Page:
In the period of Kyivan Rus' valuable private collections belonged to the Kyivan, Galician-Volhynian, and appanage princes. The only artifacts that could be seen by the general public were the artworks gracing cathedrals and monasteries and those held in sacristies. Many churches in Ukraine amassed large collections of artifacts. The sacristies of the Saint Sophia Cathedral, the Kyivan Cave Monastery, the Saint Michael's Golden-Domed Monastery, and the Cathedral of the Transfiguration in Chernihiv are known to have contained priceless collections. Incursions by nomadic tribes and internecine fighting among the princes caused considerable damage to those holdings. The greatest losses were sustained during the Mongol-Tatar invasions of the 13th century, which only individual artifacts survived. In the 14th to 17th centuries countless ornamented implements and artworks were assembled in the castles of magnates and on the estates of lords. Many of them were destroyed in the uprisings of the mid-17th century. For subsequent times, lists of holdings in the collections of various palaces, including paintings, furniture, and decorative tableware, are extant. The renewed accumulation of artifacts was a reflection of the Ukrainian national and cultural revival in the 18th century. The most distinguished patron of the time was Hetman Ivan Mazepa. In the late 18th century a numismatic collection already existed at the Basilian school in Uman. In 1809 an archeological collection was opened in Mykolaiv. Similar museums were opened in Teodosiia (1811), Odesa (1825), and Kerch (1826). Of them the Odesa Municipal Museum of Antiquities had the most valuable collection; it later became the first public museum in the Russian Empire. Formal schools of museology were established in the late 18th and early 19th century. The first museum to be established in Kyiv was the Archeological Museum at Kyiv University (est 1835). The Church-Archeological Society at the Kyiv Theological Academy organized the Kyiv Museum of Church Antiquities, with a large and valuable collection of artifacts (approximately 20,000), in 1872. In Western Ukraine, priceless collections of icons, old manuscripts, tapestries, coins, archeological artifacts, and folk art were assembled by the Shevchenko Scientific Society (founded in 1873, its collection opened as an independent museum in 1914), the Stauropegion Institute (founded in 1788, its collection opened as a museum in 1889), and the National Museum in Lviv (reorganized in 1908 from the church museum of Metropolitan Andrei Sheptytsky)... Learn more about museums in Ukraine by visiting the following entries:


MUSEUMS. Institutions for art objects, antiquities, and other cultural goods that have been divested of their sacred and functional qualities. In museums they serve the secondary purposes of preservation, classification, and education. Ukrainian museum development in central and eastern Ukraine reached its zenith in the 1920s. The country's museums consolidated, organized, and exhibited perhaps the finest examples of Ukraine's cultural heritage. In 1923 the Kyiv Museum of Church Antiquities was transferred to the Kyivan Cave Monastery, and in 1926 the All-Ukrainian Museum Quarter was established there which was later reorganized as the Kyivan Cave Historical-Cultural Preserve. The role of a national Ukrainian museum was assumed by the All-Ukrainian Historical Museum, founded in 1924 with the collections of the Kyiv City Museum of Antiquities and Art. Other prominent museums included the Kharkiv Museum of Ukrainian Art and the museum of the All-Ukrainian Academy of Sciences. In the Stalinist terror of the 1930s all the aforementioned institutions, as well as a substantial number of lesser ones, were liquidated, and their employees were persecuted and arrested. During the interwar period, Ukrainian museums were maintained systematically and continued to develop only in Western Ukraine and in the diaspora. Western Ukrainian scholars established a network of regional studies museums, encompassing the Hutsul region, Boiko region, Lemko region, and Sokal region. In Prague the Museum of Ukraine's Struggle for Independence was founded in 1925...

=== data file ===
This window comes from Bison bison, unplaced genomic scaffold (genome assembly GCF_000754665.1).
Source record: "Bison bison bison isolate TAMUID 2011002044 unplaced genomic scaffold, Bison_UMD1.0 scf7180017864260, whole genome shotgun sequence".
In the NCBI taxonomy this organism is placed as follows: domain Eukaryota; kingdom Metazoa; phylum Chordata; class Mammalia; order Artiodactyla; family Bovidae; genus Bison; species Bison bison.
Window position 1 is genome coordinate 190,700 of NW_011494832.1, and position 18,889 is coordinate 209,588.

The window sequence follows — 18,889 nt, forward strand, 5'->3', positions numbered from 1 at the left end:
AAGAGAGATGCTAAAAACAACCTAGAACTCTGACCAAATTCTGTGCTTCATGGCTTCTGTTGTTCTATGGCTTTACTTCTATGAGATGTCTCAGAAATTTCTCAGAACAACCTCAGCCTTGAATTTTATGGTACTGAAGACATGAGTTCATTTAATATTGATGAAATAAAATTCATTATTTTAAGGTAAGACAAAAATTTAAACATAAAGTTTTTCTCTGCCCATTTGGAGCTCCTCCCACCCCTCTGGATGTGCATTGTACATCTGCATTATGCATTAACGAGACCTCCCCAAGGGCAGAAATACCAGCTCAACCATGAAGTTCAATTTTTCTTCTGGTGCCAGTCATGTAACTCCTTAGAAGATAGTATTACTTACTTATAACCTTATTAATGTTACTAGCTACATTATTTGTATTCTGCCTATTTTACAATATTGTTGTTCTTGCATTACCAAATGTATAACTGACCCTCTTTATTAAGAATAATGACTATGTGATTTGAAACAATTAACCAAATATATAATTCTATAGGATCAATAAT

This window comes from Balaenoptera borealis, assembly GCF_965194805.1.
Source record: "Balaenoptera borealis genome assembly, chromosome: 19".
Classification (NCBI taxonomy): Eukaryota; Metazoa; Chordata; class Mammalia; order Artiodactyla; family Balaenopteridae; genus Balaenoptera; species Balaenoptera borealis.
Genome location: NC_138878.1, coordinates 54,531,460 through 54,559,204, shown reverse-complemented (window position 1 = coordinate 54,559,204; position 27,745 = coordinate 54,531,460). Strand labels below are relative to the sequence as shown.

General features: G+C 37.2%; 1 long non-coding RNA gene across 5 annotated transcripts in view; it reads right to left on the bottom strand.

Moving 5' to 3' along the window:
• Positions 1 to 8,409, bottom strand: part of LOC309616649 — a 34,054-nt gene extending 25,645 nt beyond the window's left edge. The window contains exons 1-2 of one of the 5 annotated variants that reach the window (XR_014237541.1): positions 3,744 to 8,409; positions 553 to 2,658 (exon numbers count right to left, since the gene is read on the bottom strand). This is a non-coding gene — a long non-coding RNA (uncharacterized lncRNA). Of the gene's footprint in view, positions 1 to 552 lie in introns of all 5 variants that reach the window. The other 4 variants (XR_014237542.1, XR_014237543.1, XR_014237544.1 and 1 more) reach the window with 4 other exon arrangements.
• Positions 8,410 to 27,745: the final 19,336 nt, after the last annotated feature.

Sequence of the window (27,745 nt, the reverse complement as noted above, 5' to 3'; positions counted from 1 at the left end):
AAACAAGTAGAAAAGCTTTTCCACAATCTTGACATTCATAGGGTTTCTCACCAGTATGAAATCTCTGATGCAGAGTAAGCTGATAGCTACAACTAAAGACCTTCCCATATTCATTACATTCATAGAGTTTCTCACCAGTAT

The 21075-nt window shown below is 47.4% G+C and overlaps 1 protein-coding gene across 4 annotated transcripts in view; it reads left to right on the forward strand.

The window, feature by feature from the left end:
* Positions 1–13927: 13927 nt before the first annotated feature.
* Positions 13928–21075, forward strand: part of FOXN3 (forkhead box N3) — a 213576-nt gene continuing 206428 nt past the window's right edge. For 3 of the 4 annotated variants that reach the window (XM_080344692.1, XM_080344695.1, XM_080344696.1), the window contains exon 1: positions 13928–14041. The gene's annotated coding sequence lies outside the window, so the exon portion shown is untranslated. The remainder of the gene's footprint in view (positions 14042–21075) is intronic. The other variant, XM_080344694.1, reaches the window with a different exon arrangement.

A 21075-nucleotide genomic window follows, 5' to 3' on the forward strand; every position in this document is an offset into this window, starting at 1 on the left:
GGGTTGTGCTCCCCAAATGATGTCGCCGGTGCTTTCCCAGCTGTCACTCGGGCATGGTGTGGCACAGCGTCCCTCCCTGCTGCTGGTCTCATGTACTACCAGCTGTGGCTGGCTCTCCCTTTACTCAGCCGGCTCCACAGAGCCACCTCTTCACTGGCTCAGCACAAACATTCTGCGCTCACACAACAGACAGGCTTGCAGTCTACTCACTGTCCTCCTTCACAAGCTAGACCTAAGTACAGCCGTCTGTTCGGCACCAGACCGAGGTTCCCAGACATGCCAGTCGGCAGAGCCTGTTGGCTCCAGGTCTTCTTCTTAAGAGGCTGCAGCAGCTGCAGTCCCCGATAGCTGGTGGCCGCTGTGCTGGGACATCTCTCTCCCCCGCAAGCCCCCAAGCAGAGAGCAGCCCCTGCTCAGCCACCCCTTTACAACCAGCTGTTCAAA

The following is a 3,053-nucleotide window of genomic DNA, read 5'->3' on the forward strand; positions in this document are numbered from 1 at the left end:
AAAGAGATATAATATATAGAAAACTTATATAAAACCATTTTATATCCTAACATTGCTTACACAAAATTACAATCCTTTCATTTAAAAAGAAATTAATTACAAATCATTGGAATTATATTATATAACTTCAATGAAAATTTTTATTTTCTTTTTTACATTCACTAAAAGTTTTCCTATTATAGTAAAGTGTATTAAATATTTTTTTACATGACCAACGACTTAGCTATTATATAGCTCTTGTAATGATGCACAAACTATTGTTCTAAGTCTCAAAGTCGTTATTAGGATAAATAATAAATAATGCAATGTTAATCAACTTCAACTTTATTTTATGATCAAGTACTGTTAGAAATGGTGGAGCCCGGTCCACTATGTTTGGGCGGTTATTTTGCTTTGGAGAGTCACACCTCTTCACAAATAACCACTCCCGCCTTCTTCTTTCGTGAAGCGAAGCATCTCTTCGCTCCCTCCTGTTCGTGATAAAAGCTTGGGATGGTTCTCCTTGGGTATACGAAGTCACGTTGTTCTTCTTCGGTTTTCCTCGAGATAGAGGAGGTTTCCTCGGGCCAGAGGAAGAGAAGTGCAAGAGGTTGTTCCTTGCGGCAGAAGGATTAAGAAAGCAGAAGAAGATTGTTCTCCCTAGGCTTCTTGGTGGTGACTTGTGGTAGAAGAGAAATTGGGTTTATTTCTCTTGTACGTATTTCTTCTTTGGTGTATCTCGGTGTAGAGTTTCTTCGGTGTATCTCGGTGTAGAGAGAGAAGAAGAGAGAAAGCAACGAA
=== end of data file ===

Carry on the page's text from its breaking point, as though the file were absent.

NATIONAL ART MUSEUM OF UKRAINE. The central art museum of Ukraine. It was founded in 1936 when the holdings of the All-Ukrainian Historical Museum were divided into a historical and an art collection. The former became the basis of the Kyiv Historical Museum (now National Museum of the History of Ukraine), the latter of the Kyiv State Museum of Ukrainian Art, which was renamed Kyiv Museum of Ukrainian Art in 1953. From 1954 to 1964 a collection of Ukrainian folk art, which became the Kyiv Museum of Ukrainian Decorative Folk Art, constituted a branch of the Kyiv Museum of Ukrainian Art. In 1994 the museum was granted a national museum status and assumed its present name. It is divided into three sections: old Ukrainian art, 19th- and early-20th-century Ukrainian art, and the Ukrainian art of the 20th century. The first encompasses artistic works from the 12th to the 18th centuries: rare icons, 17th- and 18th-century portraits, folk paintings of Kozak-Mamai, and fine prints and samples of the earliest Ukrainian sculptures. The second section, devoted to the 19th and early 20th centuries, contains some valuable works of the portraitists Dmytro H. Levytsky and Volodymyr Borovykovsky; the works of Taras Shevchenko and his followers; the paintings and portraits of Oleksander Murashko; the landscapes of Serhii Vasylkivsky, etc. The 20th-century art section features paintings done in the 1920s and 1930s by such masters as Vasyl H. Krychevsky, Fedir Krychevsky, Oleksander Bohomazov, Mykhailo Boichuk, Davyd Burliuk, Alexandra Ekster, Viktor Palmov, and many others. The museum holds about 40,000 items...

National Art Museum of Ukraine